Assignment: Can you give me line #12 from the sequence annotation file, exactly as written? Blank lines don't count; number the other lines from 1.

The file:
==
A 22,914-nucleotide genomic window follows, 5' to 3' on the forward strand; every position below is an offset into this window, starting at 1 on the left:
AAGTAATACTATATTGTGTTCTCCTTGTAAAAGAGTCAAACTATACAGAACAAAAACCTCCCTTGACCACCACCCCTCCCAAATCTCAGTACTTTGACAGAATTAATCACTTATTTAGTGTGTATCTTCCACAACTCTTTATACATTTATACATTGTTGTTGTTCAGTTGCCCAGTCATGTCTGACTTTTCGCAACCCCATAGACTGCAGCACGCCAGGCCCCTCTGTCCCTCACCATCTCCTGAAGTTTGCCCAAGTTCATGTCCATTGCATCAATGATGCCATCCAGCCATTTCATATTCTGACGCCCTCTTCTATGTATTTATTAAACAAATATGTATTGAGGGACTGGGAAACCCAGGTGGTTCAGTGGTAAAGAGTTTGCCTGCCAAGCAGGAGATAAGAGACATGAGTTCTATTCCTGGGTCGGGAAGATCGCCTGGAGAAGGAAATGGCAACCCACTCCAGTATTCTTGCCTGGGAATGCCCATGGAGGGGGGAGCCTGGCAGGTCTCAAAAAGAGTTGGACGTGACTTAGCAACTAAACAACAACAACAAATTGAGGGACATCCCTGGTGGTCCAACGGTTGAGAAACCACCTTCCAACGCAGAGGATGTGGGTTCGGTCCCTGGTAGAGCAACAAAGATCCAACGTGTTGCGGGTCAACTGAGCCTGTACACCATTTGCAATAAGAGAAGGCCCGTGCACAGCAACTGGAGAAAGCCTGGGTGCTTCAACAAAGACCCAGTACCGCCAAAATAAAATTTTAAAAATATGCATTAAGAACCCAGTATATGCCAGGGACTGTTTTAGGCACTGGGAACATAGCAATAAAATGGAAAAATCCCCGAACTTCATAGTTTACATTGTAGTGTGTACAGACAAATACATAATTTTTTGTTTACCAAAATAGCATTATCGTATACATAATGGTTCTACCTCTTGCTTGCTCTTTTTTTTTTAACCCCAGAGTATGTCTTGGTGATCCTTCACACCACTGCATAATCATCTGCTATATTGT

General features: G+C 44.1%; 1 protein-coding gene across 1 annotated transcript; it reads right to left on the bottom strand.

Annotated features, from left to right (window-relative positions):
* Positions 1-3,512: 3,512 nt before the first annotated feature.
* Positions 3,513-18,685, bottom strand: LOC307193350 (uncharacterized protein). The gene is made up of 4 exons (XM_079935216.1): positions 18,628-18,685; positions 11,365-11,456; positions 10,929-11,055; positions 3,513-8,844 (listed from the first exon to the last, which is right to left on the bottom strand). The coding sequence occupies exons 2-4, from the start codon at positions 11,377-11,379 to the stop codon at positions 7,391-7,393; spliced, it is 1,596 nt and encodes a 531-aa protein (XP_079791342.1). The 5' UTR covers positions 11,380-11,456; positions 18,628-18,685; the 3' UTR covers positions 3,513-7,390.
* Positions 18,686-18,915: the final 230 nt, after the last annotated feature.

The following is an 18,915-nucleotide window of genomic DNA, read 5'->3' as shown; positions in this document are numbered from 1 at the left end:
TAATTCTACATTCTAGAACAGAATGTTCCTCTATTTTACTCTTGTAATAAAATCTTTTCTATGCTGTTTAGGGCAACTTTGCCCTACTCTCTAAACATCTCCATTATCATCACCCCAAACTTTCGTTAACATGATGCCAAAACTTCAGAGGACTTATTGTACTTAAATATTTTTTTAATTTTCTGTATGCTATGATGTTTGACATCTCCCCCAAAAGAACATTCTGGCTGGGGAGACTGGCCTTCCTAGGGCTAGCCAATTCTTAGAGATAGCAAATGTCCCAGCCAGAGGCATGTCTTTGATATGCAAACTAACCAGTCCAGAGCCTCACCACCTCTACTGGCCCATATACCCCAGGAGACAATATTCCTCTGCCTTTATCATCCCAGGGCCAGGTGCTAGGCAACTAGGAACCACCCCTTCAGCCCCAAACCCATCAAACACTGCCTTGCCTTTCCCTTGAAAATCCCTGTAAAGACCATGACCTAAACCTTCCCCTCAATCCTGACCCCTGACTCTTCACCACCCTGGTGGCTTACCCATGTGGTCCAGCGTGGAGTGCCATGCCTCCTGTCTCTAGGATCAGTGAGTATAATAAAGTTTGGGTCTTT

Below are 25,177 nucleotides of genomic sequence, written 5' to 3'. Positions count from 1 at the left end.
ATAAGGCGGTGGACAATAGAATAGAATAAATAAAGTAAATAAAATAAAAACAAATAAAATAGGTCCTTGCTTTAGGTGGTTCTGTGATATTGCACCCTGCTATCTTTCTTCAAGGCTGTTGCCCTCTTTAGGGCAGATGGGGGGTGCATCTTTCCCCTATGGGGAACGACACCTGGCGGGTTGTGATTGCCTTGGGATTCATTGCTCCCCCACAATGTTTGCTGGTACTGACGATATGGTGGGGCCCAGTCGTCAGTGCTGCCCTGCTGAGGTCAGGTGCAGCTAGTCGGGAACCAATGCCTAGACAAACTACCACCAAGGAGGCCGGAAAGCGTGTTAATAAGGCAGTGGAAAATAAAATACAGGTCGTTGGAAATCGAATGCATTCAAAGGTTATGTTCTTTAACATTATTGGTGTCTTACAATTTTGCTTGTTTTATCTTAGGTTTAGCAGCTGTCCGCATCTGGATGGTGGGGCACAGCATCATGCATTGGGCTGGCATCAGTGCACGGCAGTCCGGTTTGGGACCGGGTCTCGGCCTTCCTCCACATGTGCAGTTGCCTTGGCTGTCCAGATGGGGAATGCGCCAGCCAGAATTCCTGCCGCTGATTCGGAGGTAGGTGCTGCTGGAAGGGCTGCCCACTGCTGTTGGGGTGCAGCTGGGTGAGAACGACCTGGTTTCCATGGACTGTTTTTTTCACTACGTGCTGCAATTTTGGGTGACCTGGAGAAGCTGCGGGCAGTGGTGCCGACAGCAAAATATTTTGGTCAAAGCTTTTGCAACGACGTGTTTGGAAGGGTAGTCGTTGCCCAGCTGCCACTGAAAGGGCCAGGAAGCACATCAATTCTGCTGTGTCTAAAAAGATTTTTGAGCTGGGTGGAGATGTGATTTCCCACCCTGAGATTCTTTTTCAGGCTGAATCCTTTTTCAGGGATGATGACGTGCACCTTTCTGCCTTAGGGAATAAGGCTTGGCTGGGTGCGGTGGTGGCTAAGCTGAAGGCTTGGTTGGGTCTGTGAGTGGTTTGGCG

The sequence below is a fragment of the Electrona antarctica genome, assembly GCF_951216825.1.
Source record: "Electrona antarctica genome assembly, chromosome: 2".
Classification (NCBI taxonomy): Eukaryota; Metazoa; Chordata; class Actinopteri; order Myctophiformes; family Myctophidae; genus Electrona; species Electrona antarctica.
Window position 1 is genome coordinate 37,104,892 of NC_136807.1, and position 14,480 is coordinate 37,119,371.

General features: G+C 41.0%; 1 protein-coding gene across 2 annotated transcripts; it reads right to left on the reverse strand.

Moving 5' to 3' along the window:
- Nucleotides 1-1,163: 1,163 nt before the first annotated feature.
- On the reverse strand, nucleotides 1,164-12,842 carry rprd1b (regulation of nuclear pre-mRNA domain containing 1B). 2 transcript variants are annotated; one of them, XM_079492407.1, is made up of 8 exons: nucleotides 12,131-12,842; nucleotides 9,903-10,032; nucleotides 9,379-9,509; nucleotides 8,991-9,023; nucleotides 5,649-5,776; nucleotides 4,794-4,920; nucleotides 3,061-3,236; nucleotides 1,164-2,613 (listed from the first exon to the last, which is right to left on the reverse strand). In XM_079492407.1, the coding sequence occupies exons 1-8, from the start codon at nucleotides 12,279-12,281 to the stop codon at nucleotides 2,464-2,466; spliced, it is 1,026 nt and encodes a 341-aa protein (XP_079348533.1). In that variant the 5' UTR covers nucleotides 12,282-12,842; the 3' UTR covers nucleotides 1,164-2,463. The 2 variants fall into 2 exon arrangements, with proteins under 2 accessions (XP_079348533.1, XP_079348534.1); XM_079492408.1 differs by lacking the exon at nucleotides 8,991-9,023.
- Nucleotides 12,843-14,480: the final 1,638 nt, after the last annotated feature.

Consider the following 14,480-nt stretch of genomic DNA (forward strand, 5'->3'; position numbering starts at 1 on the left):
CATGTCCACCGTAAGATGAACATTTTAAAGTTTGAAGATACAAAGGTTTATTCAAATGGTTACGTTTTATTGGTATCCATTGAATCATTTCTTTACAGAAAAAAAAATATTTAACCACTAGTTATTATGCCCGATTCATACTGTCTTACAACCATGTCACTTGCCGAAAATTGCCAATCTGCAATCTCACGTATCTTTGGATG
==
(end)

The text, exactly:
The sequence below is a fragment of the Electrona antarctica genome, assembly GCF_951216825.1.